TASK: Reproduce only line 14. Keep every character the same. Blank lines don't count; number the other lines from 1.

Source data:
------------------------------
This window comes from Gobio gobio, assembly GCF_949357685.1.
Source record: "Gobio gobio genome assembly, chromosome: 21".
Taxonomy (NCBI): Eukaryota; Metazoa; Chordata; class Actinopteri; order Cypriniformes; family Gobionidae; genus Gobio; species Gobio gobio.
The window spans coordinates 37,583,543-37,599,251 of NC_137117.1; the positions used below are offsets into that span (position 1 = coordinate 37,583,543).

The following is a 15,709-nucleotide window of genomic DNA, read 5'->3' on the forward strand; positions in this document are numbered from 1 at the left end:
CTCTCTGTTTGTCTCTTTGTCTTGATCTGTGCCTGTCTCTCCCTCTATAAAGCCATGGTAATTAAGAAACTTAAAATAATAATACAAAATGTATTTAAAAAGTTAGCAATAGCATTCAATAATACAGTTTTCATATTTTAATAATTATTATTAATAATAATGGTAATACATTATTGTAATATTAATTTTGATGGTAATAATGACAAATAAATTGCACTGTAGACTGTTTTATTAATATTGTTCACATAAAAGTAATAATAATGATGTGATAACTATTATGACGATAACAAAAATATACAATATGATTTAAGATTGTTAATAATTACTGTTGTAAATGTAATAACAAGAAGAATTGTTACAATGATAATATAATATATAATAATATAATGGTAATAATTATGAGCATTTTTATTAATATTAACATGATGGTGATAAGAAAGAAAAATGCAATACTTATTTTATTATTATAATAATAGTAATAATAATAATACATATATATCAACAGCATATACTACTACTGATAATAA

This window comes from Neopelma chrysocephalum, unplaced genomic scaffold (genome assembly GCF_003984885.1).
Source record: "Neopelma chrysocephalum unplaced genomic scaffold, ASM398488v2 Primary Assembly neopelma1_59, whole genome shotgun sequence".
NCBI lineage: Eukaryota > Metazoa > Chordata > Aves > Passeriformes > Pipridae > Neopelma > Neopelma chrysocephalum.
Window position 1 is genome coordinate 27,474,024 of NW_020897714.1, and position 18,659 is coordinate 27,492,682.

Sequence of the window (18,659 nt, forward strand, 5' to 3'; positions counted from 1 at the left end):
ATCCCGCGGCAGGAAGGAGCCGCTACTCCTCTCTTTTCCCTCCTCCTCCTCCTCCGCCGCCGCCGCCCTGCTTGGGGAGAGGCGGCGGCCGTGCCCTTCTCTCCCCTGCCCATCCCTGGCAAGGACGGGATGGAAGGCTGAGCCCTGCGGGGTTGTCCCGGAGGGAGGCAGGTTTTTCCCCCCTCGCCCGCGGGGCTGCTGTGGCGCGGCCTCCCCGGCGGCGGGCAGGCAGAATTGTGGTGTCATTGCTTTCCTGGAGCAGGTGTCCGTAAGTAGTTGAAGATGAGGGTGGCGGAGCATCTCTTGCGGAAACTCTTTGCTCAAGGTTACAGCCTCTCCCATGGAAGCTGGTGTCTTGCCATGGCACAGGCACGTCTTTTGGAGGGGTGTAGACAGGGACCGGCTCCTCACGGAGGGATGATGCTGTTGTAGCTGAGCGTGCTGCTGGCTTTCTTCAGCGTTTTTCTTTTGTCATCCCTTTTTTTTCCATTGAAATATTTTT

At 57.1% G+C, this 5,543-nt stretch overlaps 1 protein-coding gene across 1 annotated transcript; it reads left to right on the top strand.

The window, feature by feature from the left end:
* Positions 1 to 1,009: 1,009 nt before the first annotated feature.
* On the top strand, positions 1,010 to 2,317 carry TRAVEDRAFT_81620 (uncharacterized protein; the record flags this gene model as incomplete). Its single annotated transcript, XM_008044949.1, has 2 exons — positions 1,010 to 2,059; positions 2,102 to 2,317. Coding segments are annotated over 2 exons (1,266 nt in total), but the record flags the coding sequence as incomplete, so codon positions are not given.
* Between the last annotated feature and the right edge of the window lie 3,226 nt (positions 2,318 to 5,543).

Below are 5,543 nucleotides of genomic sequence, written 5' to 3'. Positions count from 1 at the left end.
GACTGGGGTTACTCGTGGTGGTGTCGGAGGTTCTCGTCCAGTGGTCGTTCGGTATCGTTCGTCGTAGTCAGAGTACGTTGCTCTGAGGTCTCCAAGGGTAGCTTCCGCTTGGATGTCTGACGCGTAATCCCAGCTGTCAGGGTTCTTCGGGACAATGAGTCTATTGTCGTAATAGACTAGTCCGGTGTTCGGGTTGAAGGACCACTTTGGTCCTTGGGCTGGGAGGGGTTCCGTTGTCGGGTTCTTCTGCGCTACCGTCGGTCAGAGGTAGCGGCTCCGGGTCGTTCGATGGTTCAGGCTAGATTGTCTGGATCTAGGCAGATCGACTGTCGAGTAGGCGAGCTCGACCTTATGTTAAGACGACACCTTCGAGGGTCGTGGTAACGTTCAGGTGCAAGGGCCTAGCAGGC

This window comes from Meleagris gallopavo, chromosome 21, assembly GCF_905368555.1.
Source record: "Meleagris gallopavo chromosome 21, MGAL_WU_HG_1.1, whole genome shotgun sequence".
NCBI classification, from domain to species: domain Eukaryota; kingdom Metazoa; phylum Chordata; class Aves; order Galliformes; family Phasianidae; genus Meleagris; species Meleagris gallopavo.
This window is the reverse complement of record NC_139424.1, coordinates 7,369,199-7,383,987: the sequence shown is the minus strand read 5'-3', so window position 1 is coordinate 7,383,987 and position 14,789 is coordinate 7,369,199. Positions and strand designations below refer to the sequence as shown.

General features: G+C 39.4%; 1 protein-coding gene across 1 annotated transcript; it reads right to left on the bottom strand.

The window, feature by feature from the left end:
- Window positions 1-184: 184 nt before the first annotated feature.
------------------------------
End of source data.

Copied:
The window, feature by feature from the left end: